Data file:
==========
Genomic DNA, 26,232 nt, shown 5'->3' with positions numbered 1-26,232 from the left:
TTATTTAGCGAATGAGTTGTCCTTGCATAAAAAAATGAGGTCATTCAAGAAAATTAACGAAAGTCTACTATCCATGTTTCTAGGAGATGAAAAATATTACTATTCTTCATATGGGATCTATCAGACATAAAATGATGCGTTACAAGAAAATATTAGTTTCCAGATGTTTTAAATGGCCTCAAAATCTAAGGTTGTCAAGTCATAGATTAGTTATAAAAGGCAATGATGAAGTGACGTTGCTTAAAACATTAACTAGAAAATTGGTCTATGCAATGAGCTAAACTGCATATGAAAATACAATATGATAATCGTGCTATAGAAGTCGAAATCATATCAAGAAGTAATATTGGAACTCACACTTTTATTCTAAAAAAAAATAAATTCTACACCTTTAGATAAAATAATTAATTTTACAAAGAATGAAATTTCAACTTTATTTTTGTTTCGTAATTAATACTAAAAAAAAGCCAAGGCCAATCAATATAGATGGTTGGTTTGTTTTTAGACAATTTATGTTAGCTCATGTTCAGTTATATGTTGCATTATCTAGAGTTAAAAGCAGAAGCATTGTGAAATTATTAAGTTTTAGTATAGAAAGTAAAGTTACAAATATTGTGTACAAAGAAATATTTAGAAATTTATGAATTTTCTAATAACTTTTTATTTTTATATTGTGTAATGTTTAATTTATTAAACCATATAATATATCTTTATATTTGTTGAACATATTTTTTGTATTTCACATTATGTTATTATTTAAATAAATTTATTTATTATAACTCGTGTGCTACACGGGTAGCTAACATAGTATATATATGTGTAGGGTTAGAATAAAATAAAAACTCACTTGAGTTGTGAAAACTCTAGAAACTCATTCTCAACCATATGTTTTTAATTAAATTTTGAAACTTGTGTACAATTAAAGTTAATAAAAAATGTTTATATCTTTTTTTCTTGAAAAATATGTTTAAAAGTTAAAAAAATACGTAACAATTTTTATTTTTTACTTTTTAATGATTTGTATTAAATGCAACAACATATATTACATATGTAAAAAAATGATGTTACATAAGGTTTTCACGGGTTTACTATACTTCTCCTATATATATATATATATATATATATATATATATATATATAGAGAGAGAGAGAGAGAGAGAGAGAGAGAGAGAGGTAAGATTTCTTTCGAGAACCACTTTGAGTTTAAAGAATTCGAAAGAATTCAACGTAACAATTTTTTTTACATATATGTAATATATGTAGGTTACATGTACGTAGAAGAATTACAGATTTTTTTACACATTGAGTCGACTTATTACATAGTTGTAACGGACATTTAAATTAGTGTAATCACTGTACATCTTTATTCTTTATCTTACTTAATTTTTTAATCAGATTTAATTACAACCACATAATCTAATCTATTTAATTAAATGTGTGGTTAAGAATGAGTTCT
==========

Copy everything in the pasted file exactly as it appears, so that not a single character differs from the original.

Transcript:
Genomic DNA, 26,232 nt, shown 5'->3' with positions numbered 1-26,232 from the left:
TTATTTAGCGAATGAGTTGTCCTTGCATAAAAAAATGAGGTCATTCAAGAAAATTAACGAAAGTCTACTATCCATGTTTCTAGGAGATGAAAAATATTACTATTCTTCATATGGGATCTATCAGACATAAAATGATGCGTTACAAGAAAATATTAGTTTCCAGATGTTTTAAATGGCCTCAAAATCTAAGGTTGTCAAGTCATAGATTAGTTATAAAAGGCAATGATGAAGTGACGTTGCTTAAAACATTAACTAGAAAATTGGTCTATGCAATGAGCTAAACTGCATATGAAAATACAATATGATAATCGTGCTATAGAAGTCGAAATCATATCAAGAAGTAATATTGGAACTCACACTTTTATTCTAAAAAAAAATAAATTCTACACCTTTAGATAAAATAATTAATTTTACAAAGAATGAAATTTCAACTTTATTTTTGTTTCGTAATTAATACTAAAAAAAAGCCAAGGCCAATCAATATAGATGGTTGGTTTGTTTTTAGACAATTTATGTTAGCTCATGTTCAGTTATATGTTGCATTATCTAGAGTTAAAAGCAGAAGCATTGTGAAATTATTAAGTTTTAGTATAGAAAGTAAAGTTACAAATATTGTGTACAAAGAAATATTTAGAAATTTATGAATTTTCTAATAACTTTTTATTTTTATATTGTGTAATGTTTAATTTATTAAACCATATAATATATCTTTATATTTGTTGAACATATTTTTTGTATTTCACATTATGTTATTATTTAAATAAATTTATTTATTATAACTCGTGTGCTACACGGGTAGCTAACATAGTATATATATGTGTAGGGTTAGAATAAAATAAAAACTCACTTGAGTTGTGAAAACTCTAGAAACTCATTCTCAACCATATGTTTTTAATTAAATTTTGAAACTTGTGTACAATTAAAGTTAATAAAAAATGTTTATATCTTTTTTTCTTGAAAAATATGTTTAAAAGTTAAAAAAATACGTAACAATTTTTATTTTTTACTTTTTAATGATTTGTATTAAATGCAACAACATATATTACATATGTAAAAAAATGATGTTACATAAGGTTTTCACGGGTTTACTATACTTCTCCTATATATATATATATATATATATATATATATATATATATAGAGAGAGAGAGAGAGAGAGAGAGAGAGAGAGAGGTAAGATTTCTTTCGAGAACCACTTTGAGTTTAAAGAATTCGAAAGAATTCAACGTAACAATTTTTTTTACATATATGTAATATATGTAGGTTACATGTACGTAGAAGAATTACAGATTTTTTTACACATTGAGTCGACTTATTACATAGTTGTAACGGACATTTAAATTAGTGTAATCACTGTACATCTTTATTCTTTATCTTACTTAATTTTTTAATCAGATTTAATTACAACCACATAATCTAATCTATTTAATTAAATGTGTGGTTAAGAATGAGTTCT